Indian online players want government to ensure fair play
Indian online players argue that foreign rivals enjoy more fringe benefits than home grown ones.
From capital dumping to hiccups at paying taxes, foreign rivals have a more smooth sailing while they share the same market.
They believe it is time for the government to form new laws that tip the favour towards local companies.
Here is a detailed look at the argument.
An unequal race for Indian market dominance
Major areas of contention put forward
Vijay Sharma, who runs Paytm, in Global Business Summit pointed out that there was a major disadvantage in listing as Indian firms are not allowed to raise public money through overseas IPOs.
Deep Kalra, in the same summit, said that major online franchises which operate in India do not have to pay service taxes or go through two-factor authentication as local e-businesses have to.
The dynamics of staying ahead of the curve
There are two defined set of companies that are battling it out in the e-commerce and cab-aggregation business.
First there are players like Flipkart and Ola, which carry the "Make in India" brand.
Others are biggies like Amazon and Uber, to whom India is an extended franchise of the empire. When these two different sets are pitted against each other, its an unequal fight.
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Bleeding out profits, to keep sharks at bay
In a competitive market, market dominance would lead to a massive spending on discounts on both side for customer acquisition.
But, the problem starts when a franchise brand is able to cushion their fall by balancing it with earnings from other countries, the indigenous players do not have the same luxury but to stay ahead they have to incur the same or greater loss.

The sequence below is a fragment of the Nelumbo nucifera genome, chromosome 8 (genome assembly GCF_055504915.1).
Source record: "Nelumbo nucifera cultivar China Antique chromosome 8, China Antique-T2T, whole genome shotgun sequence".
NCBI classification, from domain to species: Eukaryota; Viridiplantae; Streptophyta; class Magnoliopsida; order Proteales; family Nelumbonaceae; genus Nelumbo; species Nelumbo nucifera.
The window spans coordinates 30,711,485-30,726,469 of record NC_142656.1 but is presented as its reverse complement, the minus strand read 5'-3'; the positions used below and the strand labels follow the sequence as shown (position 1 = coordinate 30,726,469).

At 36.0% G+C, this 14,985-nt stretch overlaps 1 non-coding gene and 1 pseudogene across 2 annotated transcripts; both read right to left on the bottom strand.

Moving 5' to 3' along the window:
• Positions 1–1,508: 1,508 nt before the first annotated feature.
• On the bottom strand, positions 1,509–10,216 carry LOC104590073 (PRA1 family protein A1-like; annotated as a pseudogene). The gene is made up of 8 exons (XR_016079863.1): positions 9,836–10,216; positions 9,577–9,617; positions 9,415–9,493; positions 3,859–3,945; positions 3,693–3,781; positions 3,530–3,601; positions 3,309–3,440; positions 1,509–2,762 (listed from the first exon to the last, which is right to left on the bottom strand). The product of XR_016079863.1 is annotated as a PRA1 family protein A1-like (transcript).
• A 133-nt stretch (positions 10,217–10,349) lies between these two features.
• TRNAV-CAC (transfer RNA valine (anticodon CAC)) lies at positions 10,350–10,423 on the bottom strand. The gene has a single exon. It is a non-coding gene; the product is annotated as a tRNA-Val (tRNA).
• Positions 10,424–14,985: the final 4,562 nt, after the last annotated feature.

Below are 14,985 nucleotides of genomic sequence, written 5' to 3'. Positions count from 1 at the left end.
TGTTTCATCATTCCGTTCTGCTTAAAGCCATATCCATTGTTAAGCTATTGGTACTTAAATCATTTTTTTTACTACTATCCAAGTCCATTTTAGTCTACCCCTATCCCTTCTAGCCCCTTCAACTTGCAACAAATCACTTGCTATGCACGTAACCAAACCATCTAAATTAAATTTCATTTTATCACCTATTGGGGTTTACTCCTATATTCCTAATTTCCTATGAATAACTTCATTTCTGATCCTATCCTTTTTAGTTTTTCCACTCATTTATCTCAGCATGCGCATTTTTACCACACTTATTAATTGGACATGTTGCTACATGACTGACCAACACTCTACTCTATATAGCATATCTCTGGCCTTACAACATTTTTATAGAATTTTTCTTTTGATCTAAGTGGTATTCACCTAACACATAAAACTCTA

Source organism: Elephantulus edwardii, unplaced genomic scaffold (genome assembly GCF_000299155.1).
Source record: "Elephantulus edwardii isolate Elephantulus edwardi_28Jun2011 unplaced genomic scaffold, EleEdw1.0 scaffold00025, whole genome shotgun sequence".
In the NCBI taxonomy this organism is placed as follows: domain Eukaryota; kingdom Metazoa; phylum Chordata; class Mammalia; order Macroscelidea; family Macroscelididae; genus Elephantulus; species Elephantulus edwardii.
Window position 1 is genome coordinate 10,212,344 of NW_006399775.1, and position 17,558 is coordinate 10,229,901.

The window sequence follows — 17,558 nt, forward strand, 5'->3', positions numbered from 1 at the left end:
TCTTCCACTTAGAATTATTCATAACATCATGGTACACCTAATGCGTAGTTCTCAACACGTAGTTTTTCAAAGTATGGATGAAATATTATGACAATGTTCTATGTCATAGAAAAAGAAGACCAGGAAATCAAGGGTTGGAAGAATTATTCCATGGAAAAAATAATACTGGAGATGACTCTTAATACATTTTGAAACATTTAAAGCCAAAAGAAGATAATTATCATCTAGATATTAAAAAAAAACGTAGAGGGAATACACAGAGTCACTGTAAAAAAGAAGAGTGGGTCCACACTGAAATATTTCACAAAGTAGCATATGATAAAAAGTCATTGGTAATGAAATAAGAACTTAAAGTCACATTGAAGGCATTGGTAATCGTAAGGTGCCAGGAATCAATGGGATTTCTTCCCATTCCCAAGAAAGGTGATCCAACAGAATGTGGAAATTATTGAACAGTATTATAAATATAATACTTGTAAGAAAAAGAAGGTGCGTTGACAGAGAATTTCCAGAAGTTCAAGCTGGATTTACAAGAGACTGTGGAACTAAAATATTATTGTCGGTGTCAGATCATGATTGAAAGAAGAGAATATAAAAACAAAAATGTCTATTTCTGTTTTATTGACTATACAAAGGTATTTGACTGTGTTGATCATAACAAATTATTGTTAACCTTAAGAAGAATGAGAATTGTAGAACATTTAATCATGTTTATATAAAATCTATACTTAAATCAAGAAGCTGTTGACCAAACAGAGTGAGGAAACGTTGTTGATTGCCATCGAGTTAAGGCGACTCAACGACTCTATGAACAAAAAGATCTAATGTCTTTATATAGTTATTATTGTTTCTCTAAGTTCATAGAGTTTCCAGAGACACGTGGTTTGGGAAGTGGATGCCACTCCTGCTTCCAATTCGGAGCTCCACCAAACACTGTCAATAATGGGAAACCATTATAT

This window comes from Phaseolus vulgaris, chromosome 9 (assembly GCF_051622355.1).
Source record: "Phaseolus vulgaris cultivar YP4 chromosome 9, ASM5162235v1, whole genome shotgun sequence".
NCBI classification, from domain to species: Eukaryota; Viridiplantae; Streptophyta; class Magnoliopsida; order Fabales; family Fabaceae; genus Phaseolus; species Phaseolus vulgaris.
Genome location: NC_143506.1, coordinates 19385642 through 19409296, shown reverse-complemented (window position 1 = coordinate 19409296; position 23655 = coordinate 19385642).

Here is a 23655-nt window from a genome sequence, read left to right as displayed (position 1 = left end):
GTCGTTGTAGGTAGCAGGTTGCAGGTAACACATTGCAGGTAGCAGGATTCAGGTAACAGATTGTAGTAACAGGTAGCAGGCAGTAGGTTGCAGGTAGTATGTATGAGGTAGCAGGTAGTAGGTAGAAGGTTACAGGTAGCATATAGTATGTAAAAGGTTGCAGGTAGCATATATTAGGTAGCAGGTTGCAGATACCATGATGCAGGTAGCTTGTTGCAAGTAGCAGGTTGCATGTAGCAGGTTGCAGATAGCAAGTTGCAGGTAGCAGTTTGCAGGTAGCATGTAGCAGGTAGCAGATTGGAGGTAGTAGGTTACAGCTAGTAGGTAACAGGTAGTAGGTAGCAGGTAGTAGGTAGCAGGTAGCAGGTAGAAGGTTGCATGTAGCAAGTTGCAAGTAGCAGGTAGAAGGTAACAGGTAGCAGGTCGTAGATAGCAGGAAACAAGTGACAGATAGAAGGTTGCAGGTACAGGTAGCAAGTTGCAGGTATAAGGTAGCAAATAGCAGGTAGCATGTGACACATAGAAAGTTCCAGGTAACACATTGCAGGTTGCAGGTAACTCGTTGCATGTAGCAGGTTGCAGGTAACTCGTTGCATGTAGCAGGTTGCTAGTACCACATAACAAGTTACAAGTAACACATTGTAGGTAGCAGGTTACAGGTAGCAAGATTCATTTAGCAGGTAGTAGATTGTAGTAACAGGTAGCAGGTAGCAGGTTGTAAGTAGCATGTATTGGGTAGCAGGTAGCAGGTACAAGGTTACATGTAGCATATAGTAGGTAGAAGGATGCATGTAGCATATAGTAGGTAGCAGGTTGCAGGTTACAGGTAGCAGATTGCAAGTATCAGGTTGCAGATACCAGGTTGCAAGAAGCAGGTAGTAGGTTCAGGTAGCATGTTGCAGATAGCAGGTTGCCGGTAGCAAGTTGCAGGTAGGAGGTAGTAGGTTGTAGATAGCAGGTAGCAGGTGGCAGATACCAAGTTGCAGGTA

Major revamp needed
"Make in India" stop gap is not for gushing wounds
Make in India, as a concept gets a huge discredit when there is a pure market mechanism at place and not favourable action by the government for the home-grown brands.
Therefore, an online space becomes a place for the behemoths to flex their muscles and squash the home-grown brands with injection of more capital than improvement in standards of service and better customer satisfaction.
If Asia's biggest market could do it, second should follow
China's Didi Chuxing was able to oust Uber, thanks to the stringent rules that the government had put in motion several years ago in favour of local companies.
Amazon has failed to make any dent in the market that is dominated by Alibaba but is lenient enough to let a new entry JD.com, a home-grown competitor make profits.
A lesson to learn here?
The coveted $1 billion "unicorn" valuation
When a start-up is valued at over $1 billion, it is called a unicorn. According to recent studies the three industries with the most unicorns where Internet, software and e-commerce. As for the count, USA have 144 unicorns. China has 47 and India has 9.
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